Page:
So does this mean the probability of a winning trade over a losing trade is the prime determinant in trading profitability and the return/risk a secondary issue?

Hey S :cool:

why is a 10 pip move with a 10 pip stop more likely to happen than a 100 pip move with a 100 pip stop ?


just wondering dude ...........

N
 
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Sigma-D

Established member
648 62
why is a 10 pip move with a 10 pip stop more likely to happen than a 100 pip move with a 100 pip stop ?
Obviously the size of your stop has no significance in the probability of the move, but price is more likely to move 10 pips than 100 pips.
 

NVP

Legendary member
37,584 2,008
Obviously the size of your stop has no significance in the probability of the move, but price is more likely to move 10 pips than 100 pips.

sure ......price will move 10 pips quicker than it will move 100 pips

but it doesnt mean the % probability/results will be any different on the eventual outcome of 10 or 100 pip targets ..........it just takes longer for the 100 pip challenges to conclude

N
 

Sigma-D

Established member
648 62
sure ......price will move 10 pips quicker than it will move 100 pips

but it doesnt mean the % probability/results will be any different on the eventual outcome of 10 or 100 pip targets ..........it just takes longer for the 100 pip challenges to conclude

N
Wouldn't you prefer 10 X 10 pip wins with 10 pips stops than 1 X 100 pip win with 100 pip stop?
 

Sigma-D

Established member
648 62
The 10 pip stop and 10 pip target is nonsense. The logic of smaller targets relative to current price makes sense I think, but where the spread represents such a large percentage of the stop on entry, it's like the zero on the roulette wheel. That's probably a large part of why we do less well than random chance. We need to make the stop (and target) very large with respect to operational costs. Which is in direct opposition to the point I was making about keeping the targets small. There are more swings and roundabouts in trading than at Alton Towers.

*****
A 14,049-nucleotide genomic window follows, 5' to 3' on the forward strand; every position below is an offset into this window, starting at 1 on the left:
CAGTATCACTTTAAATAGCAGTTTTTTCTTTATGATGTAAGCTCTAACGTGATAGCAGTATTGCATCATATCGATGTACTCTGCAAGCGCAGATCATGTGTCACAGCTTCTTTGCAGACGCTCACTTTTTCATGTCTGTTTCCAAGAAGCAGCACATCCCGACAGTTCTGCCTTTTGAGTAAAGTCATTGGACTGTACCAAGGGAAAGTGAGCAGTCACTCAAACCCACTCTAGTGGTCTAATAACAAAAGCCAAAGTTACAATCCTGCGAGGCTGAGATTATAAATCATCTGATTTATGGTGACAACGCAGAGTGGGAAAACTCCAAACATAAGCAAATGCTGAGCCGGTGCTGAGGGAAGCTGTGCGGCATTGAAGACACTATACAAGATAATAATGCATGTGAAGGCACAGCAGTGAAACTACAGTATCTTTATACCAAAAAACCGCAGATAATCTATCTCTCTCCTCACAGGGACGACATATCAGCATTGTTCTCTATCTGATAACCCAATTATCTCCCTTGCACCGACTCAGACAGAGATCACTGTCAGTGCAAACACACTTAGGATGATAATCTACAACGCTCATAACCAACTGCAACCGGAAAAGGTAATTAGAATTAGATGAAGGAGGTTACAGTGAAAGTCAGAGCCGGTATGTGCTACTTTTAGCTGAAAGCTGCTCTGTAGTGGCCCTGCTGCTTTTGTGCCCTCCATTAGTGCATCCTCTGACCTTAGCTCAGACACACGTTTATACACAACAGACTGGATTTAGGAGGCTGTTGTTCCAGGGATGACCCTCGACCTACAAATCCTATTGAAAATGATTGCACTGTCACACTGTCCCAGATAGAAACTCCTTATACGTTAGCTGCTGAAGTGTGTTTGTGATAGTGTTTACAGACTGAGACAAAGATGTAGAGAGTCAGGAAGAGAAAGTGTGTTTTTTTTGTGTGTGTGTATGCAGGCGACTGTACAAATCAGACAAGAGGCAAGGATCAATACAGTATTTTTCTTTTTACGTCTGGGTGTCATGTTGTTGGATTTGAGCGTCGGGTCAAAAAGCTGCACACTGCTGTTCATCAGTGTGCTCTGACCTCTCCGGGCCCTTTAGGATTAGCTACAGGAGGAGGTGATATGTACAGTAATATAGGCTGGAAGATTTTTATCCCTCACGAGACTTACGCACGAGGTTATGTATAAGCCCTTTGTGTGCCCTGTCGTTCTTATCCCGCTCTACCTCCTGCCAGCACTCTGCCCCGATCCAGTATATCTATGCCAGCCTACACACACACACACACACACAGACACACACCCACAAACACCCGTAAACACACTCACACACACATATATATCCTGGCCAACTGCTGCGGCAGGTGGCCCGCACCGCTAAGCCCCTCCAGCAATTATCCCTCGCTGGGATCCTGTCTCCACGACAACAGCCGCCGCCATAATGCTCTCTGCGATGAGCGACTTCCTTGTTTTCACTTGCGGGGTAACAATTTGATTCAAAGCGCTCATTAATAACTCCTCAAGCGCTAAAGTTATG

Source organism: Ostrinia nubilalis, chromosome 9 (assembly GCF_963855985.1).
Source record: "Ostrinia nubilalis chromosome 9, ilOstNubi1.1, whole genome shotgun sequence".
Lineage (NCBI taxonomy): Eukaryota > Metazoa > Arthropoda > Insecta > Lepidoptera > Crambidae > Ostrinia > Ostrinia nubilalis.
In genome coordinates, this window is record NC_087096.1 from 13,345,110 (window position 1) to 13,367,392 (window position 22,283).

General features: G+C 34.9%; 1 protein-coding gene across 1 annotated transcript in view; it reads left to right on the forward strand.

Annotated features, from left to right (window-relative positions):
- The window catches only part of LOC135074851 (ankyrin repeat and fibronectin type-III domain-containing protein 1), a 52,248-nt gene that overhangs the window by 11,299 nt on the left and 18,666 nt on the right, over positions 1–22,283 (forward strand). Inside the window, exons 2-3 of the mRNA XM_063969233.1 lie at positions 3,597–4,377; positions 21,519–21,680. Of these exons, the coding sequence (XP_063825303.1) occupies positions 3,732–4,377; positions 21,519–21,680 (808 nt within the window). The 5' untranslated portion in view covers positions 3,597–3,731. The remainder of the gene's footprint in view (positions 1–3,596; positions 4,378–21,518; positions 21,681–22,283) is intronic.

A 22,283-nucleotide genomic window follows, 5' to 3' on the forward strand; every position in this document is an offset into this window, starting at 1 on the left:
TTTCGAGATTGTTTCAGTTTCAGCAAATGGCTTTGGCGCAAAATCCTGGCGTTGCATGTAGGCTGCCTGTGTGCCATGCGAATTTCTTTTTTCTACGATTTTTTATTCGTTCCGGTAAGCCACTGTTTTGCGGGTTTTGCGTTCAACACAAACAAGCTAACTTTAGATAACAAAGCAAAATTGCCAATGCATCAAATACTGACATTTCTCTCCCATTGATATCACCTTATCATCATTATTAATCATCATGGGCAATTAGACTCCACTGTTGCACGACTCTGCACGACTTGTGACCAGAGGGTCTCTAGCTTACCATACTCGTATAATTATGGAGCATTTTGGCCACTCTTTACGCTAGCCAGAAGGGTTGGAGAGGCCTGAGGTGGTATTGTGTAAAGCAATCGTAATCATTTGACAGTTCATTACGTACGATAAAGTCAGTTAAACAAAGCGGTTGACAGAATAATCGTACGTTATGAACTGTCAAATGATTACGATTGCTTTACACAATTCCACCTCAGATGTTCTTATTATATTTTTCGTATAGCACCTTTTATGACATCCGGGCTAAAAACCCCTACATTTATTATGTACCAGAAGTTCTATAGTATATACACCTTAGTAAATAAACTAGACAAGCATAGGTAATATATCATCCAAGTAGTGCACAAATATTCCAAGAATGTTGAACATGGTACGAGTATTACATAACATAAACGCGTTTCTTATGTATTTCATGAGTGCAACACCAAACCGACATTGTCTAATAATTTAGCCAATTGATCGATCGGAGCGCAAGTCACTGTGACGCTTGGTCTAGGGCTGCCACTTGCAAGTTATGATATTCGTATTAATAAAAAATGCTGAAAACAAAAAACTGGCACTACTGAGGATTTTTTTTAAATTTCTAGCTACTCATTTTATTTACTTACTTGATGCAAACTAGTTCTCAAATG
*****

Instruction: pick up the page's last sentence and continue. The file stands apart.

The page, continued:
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Sigma-D

Established member
648 62
Hi Sigma-D,
I'd prefer the latter as the costs (spreads) are a mere 10% of the former.
;)
Tim.

Yes, just talked myself out of that with the post just above yours for precisely that reason.
 

ffsear

Senior member
2,167 446
Wouldn't you prefer 10 X 10 pip wins with 10 pips stops than 1 X 100 pip win with 100 pip stop?


If i'm risking 2% of my account on each trade (as i do).; Then I'd take the 1 trade for 100 pips. As opposed to 10 trades with a combined risk of 20% of my account
 

Sigma-D

Established member
648 62
If i'm risking 2% of my account on each trade (as i do).; Then I'd take the 1 trade for 100 pips. As opposed to 10 trades with a combined risk of 20% of my account

Yes, with yours and timsk's comments there is a consensus building which is adding to the suspicion I was beginning to harbour about the risk of playing for stakes for which the spread/costs is a significant factor.
 

Trader333

Moderator
8,606 932
The answer to the original question is quite simply that most people cut winners short and let losers run and that is all there is to it.
 

tar

Legendary member
10,443 1,313
Yes, with yours and timsk's comments there is a consensus building which is adding to the suspicion I was beginning to harbour about the risk of playing for stakes for which the spread/costs is a significant factor.

How about scalping with a tight SL risking 0.2% instead of the so called 2% benchmark , aiming to get that runner every now and then ... dynamic R:R